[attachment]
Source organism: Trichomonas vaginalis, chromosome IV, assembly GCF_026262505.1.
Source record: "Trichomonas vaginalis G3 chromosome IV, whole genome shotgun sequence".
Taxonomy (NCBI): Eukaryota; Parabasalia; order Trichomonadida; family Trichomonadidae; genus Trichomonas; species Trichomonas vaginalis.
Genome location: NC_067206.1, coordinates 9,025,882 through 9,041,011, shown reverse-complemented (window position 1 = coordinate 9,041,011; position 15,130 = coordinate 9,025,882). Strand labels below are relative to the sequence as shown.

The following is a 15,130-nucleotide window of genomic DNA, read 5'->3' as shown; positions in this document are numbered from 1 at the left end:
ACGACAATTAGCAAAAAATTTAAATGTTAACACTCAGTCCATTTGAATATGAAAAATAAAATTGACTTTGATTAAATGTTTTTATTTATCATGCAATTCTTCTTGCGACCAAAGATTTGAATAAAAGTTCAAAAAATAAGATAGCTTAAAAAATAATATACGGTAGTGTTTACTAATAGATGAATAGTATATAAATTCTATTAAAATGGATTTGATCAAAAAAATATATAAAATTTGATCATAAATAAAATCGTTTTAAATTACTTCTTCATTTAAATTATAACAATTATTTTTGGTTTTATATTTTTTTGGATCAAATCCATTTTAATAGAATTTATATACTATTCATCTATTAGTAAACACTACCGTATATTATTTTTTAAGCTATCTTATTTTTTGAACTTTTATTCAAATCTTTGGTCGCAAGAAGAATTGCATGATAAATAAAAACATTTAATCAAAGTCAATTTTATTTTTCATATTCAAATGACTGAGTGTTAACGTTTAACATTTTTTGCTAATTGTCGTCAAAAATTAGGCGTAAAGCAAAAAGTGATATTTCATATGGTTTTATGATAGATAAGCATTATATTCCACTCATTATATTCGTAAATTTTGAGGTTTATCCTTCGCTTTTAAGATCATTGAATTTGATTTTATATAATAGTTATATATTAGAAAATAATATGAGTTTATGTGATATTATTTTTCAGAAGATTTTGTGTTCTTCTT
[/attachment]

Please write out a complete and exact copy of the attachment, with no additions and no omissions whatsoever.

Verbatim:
Source organism: Trichomonas vaginalis, chromosome IV, assembly GCF_026262505.1.
Source record: "Trichomonas vaginalis G3 chromosome IV, whole genome shotgun sequence".
Taxonomy (NCBI): Eukaryota; Parabasalia; order Trichomonadida; family Trichomonadidae; genus Trichomonas; species Trichomonas vaginalis.
Genome location: NC_067206.1, coordinates 9,025,882 through 9,041,011, shown reverse-complemented (window position 1 = coordinate 9,041,011; position 15,130 = coordinate 9,025,882). Strand labels below are relative to the sequence as shown.

The following is a 15,130-nucleotide window of genomic DNA, read 5'->3' as shown; positions in this document are numbered from 1 at the left end:
ACGACAATTAGCAAAAAATTTAAATGTTAACACTCAGTCCATTTGAATATGAAAAATAAAATTGACTTTGATTAAATGTTTTTATTTATCATGCAATTCTTCTTGCGACCAAAGATTTGAATAAAAGTTCAAAAAATAAGATAGCTTAAAAAATAATATACGGTAGTGTTTACTAATAGATGAATAGTATATAAATTCTATTAAAATGGATTTGATCAAAAAAATATATAAAATTTGATCATAAATAAAATCGTTTTAAATTACTTCTTCATTTAAATTATAACAATTATTTTTGGTTTTATATTTTTTTGGATCAAATCCATTTTAATAGAATTTATATACTATTCATCTATTAGTAAACACTACCGTATATTATTTTTTAAGCTATCTTATTTTTTGAACTTTTATTCAAATCTTTGGTCGCAAGAAGAATTGCATGATAAATAAAAACATTTAATCAAAGTCAATTTTATTTTTCATATTCAAATGACTGAGTGTTAACGTTTAACATTTTTTGCTAATTGTCGTCAAAAATTAGGCGTAAAGCAAAAAGTGATATTTCATATGGTTTTATGATAGATAAGCATTATATTCCACTCATTATATTCGTAAATTTTGAGGTTTATCCTTCGCTTTTAAGATCATTGAATTTGATTTTATATAATAGTTATATATTAGAAAATAATATGAGTTTATGTGATATTATTTTTCAGAAGATTTTGTGTTCTTCTT